Staying Flexible

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A Buddhist monk watches a fire burn in the jungle near his temple. The fire started on a nearby farm when a farmer practicing "slash and burn" agriculture tried to burn out weeds in his fields.
A Buddhist monk watches a fire burn in the jungle near his temple in Chiang Saen, Chiang Rai province. The fire started on a nearby farm when a farmer practicing “slash and burn” agriculture tried to burn out weeds in his fields.

This is not about yoga. It’s about photography, but flexibility in photography is almost as important as flexibility in yoga.

I went to Chiang Rai province to photograph a drought that the newspapers in Bangkok have been reporting on. The Bangkok media has been obsessed with the drought, reporting weekly about dropping water levels, the lack of rain and the potential for calamity.

I did my research and based on what I read in the Bangkok media, the situation up north was pretty bad. I felt comfortable pitching a drought story to editors. Except that sometimes a drought isn’t a drought. It’s just the dry season.

For reasons I don’t understand, whether it’s bad journalism in Bangkok or somebody hyping the situation in the north, I couldn’t find a drought. I did find a lot of dry fields but then we get back to the whole dry season thing.

None of the farmers I talked to, and I talked to a lot of farmers, said this year’s dry season is any worse than any other year’s dry season.

One of the challenges of photographing a drought in Thailand is that “drought” is a relative term. The dictionary definition, “A long period of abnormally low rainfall, especially one that adversely affects growing or living conditions” has a fair amount of wiggle room. If you’re in an arid place, like the American Great Plains or Australian Outback, a drought can mean cows dying in the pastures and the earth cracked and hardened like cement.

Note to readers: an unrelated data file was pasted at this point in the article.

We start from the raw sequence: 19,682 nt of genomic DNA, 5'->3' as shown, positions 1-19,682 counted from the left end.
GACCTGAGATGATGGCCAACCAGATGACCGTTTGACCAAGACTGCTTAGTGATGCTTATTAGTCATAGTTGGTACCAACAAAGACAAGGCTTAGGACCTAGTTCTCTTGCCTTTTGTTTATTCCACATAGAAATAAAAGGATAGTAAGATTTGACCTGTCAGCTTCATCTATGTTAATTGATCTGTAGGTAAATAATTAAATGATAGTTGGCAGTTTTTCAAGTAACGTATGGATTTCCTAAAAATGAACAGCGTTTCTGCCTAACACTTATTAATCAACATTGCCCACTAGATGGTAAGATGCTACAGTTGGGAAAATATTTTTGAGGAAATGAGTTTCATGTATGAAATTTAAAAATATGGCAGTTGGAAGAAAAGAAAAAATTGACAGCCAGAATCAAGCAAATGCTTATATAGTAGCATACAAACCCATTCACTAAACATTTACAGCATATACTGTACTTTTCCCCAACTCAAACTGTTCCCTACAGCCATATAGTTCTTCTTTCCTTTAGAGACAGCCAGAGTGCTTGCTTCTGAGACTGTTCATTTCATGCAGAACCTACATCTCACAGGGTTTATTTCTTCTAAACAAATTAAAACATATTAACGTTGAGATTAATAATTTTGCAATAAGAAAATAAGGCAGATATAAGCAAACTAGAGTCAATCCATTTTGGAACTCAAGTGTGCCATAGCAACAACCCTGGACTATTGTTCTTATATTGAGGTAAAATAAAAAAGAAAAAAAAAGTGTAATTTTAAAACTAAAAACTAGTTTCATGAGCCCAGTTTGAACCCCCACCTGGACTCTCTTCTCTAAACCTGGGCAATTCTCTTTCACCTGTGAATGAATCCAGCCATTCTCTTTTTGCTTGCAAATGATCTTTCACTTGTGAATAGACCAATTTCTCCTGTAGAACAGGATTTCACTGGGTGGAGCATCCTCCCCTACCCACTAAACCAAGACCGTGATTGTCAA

If you’re in a place like Thailand, which gets lots of rain, a drought doesn’t look that different from normal, there is just less water. That’s the situation I ran into in Chiang Rai. It’s dry, but it didn’t seem much drier than normal. The farmers I talked to told me over and over again that so far it’s been a normal dry season.

About midway through my time in Chiang Rai, I realized there wasn’t a drought story for me to work on. I looked at the pictures I had made, went through my notes and realized I had the basis for two other stories I could work on.

Crewmen on a Lao freighter hauling Chinese goods down the Mekong have lunch of green mangos and chili sauce on their boat.
Crewmen on a Lao freighter hauling Chinese goods down the Mekong have lunch of green mangos and chili sauce on their boat.

One a story about China’s influence in northern Thailand, which is a huge part of the economy of northern Thailand, and a second story about families that still make rattan mats the old way, by growing the reeds and then weaving the mats themselves.

It’s important when you’re working on a story, like I was on the drought story, to take time to review what you’re doing every day. If you’re working on a story, and it’s not coming together, you need to be flexible enough to recognize that and be willing to make a change.

A worker in spreads reeds to dry in a village that makes traditional Thai mats by hand.
A worker in spreads reeds to dry in a village that makes traditional Thai mats by hand.